JAMMU and Kashmir Lieutenant Governor Manoj Sinha on Monday said there is no need to set up a panel to review the Armed Forces Special Powers Act (AFSPA) in the union territory. “Do not be concerned about it. I am looking into it. I do not feel any such need,” Sinha told a press conference in Jammu. This is contrary to what the union government has done in Nagaland where it has constituted a high-level five-member committee, headed by a secretary-rank officer, to examine the possibility of lifting the AFSPA following the recent killing of 14 civilians.
In Jammu and Kashmir, the withdrawal of the AFSPA has been a longstanding debate but ultimately it has gone nowhere as the defense ministry has shown itself to do away with it, more so in the case of Jammu and Kashmir. Now the recent carnage in Nagaland has rekindled the debate in the Valley where it had all but faded out from public discourse in recent years. More so, following the revocation of Article 370 in August 2019 since when it is seen as a holy grail, an intrinsic fact of Kashmir’s life. Former J&K Chief Minister Mehbooba Mufti has once again called for a review of the law. National Conference Member of Parliament from Anantnag Hasnain Masoodi too supported the demand for repeal of AFSPA in parliament saying the law has impacted J&K the most.
However, it is very unlikely that the demand for the withdrawal of the AFSPA from J&K will find any traction at the national level where there exists a near political consensus about the continuation of the law which is seen as necessary to reign in the militancy.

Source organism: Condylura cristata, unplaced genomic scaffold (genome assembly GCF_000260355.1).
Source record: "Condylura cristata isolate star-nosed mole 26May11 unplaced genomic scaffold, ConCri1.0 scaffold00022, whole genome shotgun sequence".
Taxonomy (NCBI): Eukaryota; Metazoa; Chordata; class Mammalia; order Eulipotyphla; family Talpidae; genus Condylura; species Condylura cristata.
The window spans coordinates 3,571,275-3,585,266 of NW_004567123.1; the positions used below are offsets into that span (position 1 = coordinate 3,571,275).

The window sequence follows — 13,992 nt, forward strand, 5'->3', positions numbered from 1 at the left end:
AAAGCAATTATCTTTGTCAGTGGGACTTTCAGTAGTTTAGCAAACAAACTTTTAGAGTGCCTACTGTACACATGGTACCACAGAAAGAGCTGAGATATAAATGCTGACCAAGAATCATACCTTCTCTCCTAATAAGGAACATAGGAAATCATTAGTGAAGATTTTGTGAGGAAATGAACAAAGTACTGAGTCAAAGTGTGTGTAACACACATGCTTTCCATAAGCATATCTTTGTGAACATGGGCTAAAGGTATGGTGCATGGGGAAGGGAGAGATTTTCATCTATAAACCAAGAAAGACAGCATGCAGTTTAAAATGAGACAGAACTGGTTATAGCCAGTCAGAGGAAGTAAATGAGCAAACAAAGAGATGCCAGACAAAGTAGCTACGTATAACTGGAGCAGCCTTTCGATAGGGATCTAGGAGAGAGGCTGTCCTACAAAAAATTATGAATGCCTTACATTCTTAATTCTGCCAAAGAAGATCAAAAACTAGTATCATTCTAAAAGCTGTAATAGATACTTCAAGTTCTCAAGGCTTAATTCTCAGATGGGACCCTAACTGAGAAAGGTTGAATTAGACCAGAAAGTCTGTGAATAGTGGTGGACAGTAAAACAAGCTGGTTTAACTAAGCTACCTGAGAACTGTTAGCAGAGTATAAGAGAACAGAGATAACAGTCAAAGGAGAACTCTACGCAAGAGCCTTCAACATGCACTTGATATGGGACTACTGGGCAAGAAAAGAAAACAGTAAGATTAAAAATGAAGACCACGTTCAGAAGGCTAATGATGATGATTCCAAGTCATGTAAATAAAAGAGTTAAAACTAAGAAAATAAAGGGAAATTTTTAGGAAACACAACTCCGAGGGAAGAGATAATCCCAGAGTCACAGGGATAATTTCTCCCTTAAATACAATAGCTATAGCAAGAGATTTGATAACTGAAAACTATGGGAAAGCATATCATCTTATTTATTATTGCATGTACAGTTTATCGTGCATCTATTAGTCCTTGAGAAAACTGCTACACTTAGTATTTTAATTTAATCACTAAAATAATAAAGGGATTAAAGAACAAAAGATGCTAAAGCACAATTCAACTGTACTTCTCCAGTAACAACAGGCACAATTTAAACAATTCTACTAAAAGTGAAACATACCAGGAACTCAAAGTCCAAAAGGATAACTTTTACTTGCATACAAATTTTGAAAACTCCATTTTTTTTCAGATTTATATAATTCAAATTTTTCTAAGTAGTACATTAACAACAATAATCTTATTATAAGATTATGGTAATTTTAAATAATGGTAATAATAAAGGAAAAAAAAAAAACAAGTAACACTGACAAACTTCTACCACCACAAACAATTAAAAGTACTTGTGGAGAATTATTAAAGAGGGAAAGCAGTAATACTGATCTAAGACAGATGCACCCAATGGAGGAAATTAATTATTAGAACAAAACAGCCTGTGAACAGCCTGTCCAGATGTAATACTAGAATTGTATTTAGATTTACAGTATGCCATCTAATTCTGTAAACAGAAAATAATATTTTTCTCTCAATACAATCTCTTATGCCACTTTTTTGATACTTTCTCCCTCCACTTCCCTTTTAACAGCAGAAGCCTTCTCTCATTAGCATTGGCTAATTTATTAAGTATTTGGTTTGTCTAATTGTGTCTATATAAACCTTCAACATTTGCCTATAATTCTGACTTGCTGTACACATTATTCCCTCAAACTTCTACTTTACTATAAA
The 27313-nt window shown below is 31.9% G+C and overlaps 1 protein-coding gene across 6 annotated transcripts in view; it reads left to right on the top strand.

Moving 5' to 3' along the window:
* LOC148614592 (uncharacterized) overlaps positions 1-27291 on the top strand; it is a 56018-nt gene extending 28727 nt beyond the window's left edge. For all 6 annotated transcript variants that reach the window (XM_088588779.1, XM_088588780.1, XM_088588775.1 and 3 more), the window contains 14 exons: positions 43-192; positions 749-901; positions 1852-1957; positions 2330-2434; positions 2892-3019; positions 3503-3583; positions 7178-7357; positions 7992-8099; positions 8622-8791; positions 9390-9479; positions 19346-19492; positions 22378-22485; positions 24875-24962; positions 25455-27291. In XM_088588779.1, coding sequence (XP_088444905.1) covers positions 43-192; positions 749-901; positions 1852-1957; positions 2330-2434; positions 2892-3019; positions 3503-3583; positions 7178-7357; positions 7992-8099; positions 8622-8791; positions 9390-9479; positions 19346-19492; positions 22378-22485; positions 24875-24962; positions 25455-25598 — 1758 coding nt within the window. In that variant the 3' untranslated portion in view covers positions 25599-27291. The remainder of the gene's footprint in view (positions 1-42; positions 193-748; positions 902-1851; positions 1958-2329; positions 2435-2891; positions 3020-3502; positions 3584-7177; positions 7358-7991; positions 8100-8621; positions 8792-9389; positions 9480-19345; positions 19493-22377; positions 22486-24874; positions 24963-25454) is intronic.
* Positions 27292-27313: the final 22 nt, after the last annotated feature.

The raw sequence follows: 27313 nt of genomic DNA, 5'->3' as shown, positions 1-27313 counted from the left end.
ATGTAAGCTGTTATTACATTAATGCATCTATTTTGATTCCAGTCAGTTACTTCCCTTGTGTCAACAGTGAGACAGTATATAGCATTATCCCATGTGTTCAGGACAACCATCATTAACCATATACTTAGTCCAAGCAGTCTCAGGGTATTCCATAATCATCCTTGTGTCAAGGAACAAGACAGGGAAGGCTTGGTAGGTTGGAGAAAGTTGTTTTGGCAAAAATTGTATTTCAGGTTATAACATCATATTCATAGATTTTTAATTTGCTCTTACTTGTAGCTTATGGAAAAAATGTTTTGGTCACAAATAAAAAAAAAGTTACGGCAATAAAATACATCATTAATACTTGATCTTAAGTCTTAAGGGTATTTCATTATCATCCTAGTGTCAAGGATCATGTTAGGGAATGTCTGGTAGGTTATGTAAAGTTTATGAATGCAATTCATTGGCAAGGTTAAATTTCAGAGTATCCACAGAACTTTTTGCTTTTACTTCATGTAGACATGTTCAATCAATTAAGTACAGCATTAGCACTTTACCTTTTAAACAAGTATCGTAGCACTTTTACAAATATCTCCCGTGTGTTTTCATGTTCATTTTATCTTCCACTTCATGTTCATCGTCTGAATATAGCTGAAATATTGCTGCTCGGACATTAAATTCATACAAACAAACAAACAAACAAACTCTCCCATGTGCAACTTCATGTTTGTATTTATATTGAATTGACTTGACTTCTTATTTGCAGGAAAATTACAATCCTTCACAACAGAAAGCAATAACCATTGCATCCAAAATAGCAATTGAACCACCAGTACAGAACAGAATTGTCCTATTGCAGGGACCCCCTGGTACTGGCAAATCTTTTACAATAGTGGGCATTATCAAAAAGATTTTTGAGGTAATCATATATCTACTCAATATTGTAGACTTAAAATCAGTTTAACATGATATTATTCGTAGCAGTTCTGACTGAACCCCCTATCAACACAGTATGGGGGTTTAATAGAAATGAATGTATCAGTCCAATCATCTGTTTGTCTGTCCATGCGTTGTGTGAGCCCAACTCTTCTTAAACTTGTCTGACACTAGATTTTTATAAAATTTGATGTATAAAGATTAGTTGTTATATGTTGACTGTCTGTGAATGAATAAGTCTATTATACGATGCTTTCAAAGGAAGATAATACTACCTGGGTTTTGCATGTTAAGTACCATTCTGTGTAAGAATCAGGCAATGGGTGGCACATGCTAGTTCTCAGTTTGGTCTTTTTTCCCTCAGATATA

The AFSPA was enforced in the Kashmir Valley in 1990, a year after the outbreak of militancy, and was extended to Jammu a decade later. The Act gives the armed forces immunity from prosecution while operating in the internal conflict zones. The army has consistently stonewalled the bids to revoke Article 370 by invoking worst-case security scenarios should the AFSPA be lifted, even if partially. Even at times, when militancy was at its lowest ebb in J&K.
The law gives the army and the paramilitary forces sweeping powers to conduct their operations as “under this Act, no prosecution, suit or other legal proceeding shall be instituted,” against the security personnel acting in good faith in the line of duty. And it is these grounds that the Valley politicians have tapped into to often fashion a political narrative for the phase-wise rollback of the law. But the rationale of the defense forces is that they cannot operate freely without the AFSPA in a conflict zone like Kashmir. And the centre is least likely to overlook the opinion of the armed forces on security, more so, in a place like Kashmir.
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